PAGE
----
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School’s out(side)

Artificial burial ground enhances archaeology summer field school

Teaching and Learning

By Janet Harron

Summer school never sounded so good.

Shovels and brushes in hand, 15 archaeology students are currently excavating a migratory fishing site in Tors Cove while also conducting a non-invasive survey of the community’s old cemetery as part of their summer course work.

Supervised by Dr. Catherine Losier, the group is participating in a field school on the Southern Shore of the Avalon Peninsula.

Archaeology summer field school students digging at Tors Cove.
Archaeology summer field school students digging at Tors Cove.
Photo: Submitted

Unravel rich heritage

Earlier this summer, they spent six weeks researching the history of Tors Cove and of cod fishing in Newfoundland to better understand the historical context in which they are now working. With the earliest occupation of the community dating from 1675, students are hoping to uncover artifacts to further document life in Tors Cove between the 17th and 19th centuries and unravel the rich heritage of the Southern Shore.

“I feel more connected with the past the more I spend time unearthing it and recovering lost history.” –Mallory Champagne

While surveying the old cemetery, the students uncovered previously unknown headstones and recorded the inscriptions that remain legible. Ongoing excavation of the migratory fishing site has revealed ceramic fragments, clay tobacco pipes and gunflint flakes, among other finds.

“Being in the field is much better than sitting behind a desk,” said Mallory Champagne, a third-year archaeology student. “I feel more connected with the past the more I spend time unearthing it and recovering lost history.”

Forensic archaeology school

Prior to the Tors Cove dig, several of the students participated in an archaeology field school orientation at Memorial University’s Botanical Garden during spring intercession.

Prior to the Tors Cove dig, archaeology students unearthed a synthetic skeleton at Memorial University's Botanical Garden.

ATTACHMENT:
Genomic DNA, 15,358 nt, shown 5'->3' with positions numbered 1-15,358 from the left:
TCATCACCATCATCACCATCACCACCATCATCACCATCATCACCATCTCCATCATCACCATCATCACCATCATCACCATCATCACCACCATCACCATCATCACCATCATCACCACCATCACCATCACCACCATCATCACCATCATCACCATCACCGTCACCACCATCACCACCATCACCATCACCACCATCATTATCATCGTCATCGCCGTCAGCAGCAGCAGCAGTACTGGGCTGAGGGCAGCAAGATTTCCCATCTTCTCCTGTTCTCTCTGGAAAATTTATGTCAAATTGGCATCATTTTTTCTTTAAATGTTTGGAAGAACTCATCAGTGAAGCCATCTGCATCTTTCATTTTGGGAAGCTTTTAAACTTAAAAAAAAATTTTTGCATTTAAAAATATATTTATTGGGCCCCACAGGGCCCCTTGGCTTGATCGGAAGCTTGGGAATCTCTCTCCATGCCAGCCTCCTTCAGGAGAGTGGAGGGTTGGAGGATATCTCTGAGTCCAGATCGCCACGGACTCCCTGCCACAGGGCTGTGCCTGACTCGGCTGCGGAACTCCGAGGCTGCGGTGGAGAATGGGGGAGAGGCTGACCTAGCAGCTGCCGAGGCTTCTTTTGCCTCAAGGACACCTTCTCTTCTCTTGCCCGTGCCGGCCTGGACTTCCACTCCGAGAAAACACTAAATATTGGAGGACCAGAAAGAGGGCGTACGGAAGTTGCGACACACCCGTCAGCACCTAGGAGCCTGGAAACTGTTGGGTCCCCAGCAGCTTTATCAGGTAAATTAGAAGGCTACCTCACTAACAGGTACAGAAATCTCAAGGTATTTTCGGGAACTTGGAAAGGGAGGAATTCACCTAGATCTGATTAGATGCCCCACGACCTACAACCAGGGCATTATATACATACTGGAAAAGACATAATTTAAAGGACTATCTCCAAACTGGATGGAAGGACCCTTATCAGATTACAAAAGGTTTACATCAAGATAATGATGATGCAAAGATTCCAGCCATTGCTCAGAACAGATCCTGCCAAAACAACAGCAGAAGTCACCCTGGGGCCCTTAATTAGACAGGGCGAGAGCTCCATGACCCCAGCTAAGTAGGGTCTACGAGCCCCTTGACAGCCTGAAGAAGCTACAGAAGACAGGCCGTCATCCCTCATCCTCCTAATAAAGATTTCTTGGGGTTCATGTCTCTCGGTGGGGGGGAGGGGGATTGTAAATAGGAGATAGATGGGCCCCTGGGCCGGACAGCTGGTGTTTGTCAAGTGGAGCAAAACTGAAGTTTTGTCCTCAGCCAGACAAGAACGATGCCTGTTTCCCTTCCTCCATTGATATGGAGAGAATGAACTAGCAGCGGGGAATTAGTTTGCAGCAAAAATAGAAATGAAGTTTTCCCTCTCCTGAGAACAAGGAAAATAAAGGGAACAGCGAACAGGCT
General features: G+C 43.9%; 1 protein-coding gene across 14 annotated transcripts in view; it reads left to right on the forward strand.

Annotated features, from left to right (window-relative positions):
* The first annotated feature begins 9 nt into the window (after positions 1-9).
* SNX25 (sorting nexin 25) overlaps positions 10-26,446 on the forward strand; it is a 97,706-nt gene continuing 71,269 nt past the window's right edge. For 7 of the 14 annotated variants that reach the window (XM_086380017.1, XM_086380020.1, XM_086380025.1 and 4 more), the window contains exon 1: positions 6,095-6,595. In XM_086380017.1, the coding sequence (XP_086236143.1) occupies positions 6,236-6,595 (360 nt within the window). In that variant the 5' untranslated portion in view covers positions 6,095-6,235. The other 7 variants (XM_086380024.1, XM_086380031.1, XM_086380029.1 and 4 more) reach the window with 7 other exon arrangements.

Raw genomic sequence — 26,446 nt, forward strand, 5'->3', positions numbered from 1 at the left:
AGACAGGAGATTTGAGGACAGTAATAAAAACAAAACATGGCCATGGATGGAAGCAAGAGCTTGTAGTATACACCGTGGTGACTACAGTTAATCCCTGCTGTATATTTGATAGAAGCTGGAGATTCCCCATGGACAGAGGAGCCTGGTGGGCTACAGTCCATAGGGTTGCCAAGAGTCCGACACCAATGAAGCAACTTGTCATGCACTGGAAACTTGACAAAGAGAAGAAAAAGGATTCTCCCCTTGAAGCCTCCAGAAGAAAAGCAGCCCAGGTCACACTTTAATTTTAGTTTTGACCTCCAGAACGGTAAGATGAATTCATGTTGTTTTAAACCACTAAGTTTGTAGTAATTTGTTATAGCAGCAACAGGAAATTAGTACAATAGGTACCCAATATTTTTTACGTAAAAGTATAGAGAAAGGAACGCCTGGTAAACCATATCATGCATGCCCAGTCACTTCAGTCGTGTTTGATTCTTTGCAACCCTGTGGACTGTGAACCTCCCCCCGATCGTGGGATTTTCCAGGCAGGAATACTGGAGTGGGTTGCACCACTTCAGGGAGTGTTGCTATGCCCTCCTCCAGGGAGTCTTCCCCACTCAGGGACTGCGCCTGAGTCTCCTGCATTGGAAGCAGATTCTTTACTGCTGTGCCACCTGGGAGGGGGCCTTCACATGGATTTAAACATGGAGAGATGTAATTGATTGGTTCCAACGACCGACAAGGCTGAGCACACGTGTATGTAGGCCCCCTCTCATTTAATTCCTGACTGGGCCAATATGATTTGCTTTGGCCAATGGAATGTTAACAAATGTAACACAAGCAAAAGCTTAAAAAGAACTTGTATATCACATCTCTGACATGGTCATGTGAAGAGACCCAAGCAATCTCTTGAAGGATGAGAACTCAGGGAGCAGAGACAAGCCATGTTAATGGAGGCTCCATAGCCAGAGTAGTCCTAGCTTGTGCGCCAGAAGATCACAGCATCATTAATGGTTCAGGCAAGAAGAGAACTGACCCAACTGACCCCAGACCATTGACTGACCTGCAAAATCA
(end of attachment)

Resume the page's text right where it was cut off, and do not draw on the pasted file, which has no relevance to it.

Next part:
Archaeology students unearth a synthetic skeleton at the Botanical Garden.
Photo: Submitted

Earlier this spring, some landscaping activity at the Botanical Garden unearthed—to some surprise—two plastic skeletons. Twelve years ago, professors from the archaeology department designed an artificial burial ground featuring several plastic skeletons evoking different crime scenes. The objective of the project was to implement, not long after the artificial burial ground was created, a forensic archaeology field school. Various reasons led to the abandonment of the project and the artificial archaeological site was left undisturbed for almost 15 years.

‘Knowledge and techniques’

Dr. Losier decided to take advantage of the fortuitous discovery.

“This was a fantastic opportunity for students to get out of the classroom and learn archaeology techniques directly in the field,” said Dr. Losier. “And our current field school in Tors Cove is allowing students to put these new knowledge and techniques into practice.”

The team happily welcomes visitors of all ages to come and get a first-hand look into how history is discovered through archaeological methods. They are onsite in Tors Cove until Aug. 5. For further details, please contact Dr. Catherine Losier.

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